Power is applied to the hand piece to vibrate the cutting needle. In general, the amplitude of needle movement (or vibration) is proportional to the power applied. In conventional phacoemulsification systems, the needle vibrates back and forth producing a longitudinal needle stroke. In improved systems, the needle may be caused to vibrate in a twisting or torsional motion. One way to achieve twisting or torsional motion is described in U.S. Pat. No. 7,651,490. Twisting or torsional motion of the cutting tip has proven a very effective way of removing lens material. Twisting or torsional movement of the cutting tip avoids repulsion that can occur with traditional longitudinal movement of the cutting tip and leads to more effective lens removal. In some cases, however, because torsional or twisting motion of the cutting tip prevents repulsion of lens material, such motion induces a clogging or occlusion of the cutting tip. Longitudinal motion may be used to clear an occluded tip by pushing the lens material away from the tip. As such, during cataract surgery both longitudinal and torsional or twisting motion may be desirable depending on the circumstances. Moreover, it may also be desirable to control of the type of motion based on an occluded state of the cutting tip.

SUMMARY OF THE INVENTION

In one embodiment consistent with the principles of the present invention, the present invention comprises a method of operating an ophthalmic surgical hand piece, providing a series of power pulses to the hand piece, each of the series of power pulses having a first portion that produces torsional movement of a cutting tip and a second portion that produces longitudinal movement of the cutting tip; measuring vacuum pressure; altering the duration of the first portion as vacuum pressure increases; and altering the duration of the second portion as vacuum pressure increases.

In another embodiment consistent with the principles of the present invention, the present invention comprises a method of operating an ophthalmic surgical hand piece, providing a series of power pulses to the hand piece, each of the series of power pulses having a first portion that produces torsional movement of a cutting tip and a second portion that produces simultaneous torsional and longitudinal movement of the cutting tip; measuring vacuum pressure; altering the duration of the first portion as vacuum pressure increases; and altering the duration of the second portion as vacuum pressure increases.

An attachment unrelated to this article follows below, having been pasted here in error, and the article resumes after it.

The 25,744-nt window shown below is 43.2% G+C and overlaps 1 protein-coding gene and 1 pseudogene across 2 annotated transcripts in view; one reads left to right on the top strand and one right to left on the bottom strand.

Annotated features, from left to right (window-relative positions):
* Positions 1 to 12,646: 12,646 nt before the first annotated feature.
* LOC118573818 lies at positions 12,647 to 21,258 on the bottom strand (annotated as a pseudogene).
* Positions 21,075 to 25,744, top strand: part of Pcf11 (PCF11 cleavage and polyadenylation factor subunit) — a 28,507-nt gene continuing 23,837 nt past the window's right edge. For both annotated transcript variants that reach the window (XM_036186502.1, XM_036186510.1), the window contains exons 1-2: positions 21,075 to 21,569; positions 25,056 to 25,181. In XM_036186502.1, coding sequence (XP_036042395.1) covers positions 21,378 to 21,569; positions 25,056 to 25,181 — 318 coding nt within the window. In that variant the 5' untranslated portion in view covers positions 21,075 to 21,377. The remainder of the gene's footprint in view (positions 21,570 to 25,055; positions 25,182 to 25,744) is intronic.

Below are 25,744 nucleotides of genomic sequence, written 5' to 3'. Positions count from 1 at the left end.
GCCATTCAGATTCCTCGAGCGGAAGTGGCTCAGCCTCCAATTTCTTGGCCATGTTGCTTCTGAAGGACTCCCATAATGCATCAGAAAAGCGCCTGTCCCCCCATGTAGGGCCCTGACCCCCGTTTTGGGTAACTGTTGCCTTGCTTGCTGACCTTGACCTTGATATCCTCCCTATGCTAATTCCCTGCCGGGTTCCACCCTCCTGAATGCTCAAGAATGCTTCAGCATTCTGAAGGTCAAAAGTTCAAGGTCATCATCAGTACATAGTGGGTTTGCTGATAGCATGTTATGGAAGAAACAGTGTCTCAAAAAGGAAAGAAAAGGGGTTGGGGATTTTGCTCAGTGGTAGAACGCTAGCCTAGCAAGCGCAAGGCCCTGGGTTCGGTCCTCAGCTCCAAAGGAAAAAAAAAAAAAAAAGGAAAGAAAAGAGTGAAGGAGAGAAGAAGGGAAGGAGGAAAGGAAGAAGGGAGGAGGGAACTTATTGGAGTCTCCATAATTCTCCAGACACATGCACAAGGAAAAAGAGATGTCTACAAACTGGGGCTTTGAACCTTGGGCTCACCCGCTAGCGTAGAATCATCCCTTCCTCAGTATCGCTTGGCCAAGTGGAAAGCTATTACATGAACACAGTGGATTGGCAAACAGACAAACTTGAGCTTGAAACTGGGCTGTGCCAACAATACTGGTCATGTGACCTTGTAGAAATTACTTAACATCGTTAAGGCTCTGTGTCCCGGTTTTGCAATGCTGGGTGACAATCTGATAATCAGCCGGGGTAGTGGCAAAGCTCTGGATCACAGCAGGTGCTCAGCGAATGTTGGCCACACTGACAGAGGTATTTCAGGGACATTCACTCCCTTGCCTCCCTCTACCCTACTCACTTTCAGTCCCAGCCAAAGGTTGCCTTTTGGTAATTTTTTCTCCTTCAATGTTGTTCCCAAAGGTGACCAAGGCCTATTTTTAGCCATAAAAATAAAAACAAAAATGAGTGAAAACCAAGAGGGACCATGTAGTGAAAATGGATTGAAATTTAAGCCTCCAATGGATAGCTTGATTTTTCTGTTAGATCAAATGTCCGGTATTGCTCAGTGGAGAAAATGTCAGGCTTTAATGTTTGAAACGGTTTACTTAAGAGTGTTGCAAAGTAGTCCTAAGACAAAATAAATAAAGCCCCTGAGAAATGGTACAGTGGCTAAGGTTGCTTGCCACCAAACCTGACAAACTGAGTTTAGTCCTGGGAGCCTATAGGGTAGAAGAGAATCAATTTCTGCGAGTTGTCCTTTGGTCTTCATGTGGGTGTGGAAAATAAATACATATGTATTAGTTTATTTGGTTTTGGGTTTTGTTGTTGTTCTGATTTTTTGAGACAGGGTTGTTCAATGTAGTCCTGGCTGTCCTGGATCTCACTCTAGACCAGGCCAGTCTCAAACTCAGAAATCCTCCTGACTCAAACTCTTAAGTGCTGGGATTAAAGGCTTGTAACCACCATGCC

In another embodiment consistent with the principles of the present invention, the present invention comprises a method of operating an ophthalmic surgical hand piece, providing a series of power pulses to the hand piece, each of the series of power pulses having a first portion that produces torsional movement of a cutting tip, a second portion that produces simultaneous torsional and longitudinal movement of the cutting tip, and a third portion that produces longitudinal movement of the cutting tip; measuring vacuum pressure; altering the duration of the first portion as vacuum pressure increases; altering the duration of the second portion as vacuum pressure increases; and altering the duration of the third portion as vacuum pressure increases.

It is to be understood that both the foregoing general description and the following detailed description are exemplary and explanatory only and are intended to provide further explanation of the invention as claimed. The following description, as well as the practice of the invention, set forth and suggest additional advantages and purposes of the invention.

BRIEF DESCRIPTION OF THE DRAWINGS

The accompanying drawings, which are incorporated in and constitute a part of this specification, illustrate several embodiments of the invention and together with the description, serve to explain the principles of the invention.

FIG. 1 is a diagram of the components in the fluid path of a phacoemulsification system.

FIGS. 2A-2D are perspective views of the distal end of a phacoemulsification needle and irrigation sleeve according to the principles of the present invention.

FIG. 3 is a diagram of a mode of controlling power in response to vacuum level according to the principles of the present invention.

FIGS. 4A-4F are diagrams of power pulses according to the principles of the present invention.

DETAILED DESCRIPTION OF THE PREFERRED EMBODIMENTS

Reference is now made in detail to the exemplary embodiments of the invention, examples of which are illustrated in the accompanying drawings. Wherever possible, the same reference numbers are used throughout the drawings to refer to the same or like parts.

In one embodiment of the present invention, FIG. 1 is a diagram of the components in the fluid path of a phacoemulsification system. FIG. 1 depicts the fluid path through the eye 1145 during cataract surgery. The components include an irrigation fluid source 1105, an irrigation pressure sensor 1130, an irrigation valve 1135, an irrigation line 1140, a hand piece 1150, an aspiration line 1155, an aspiration pressure sensor 1160, a vent valve 1165, a pump 1170, a reservoir 1175 and a drain bag 1180. The irrigation line 1140 provides irrigation fluid to the eye 1145 during cataract surgery. The aspiration line 1155 removes fluid and emulsified lens particles from the eye during cataract surgery.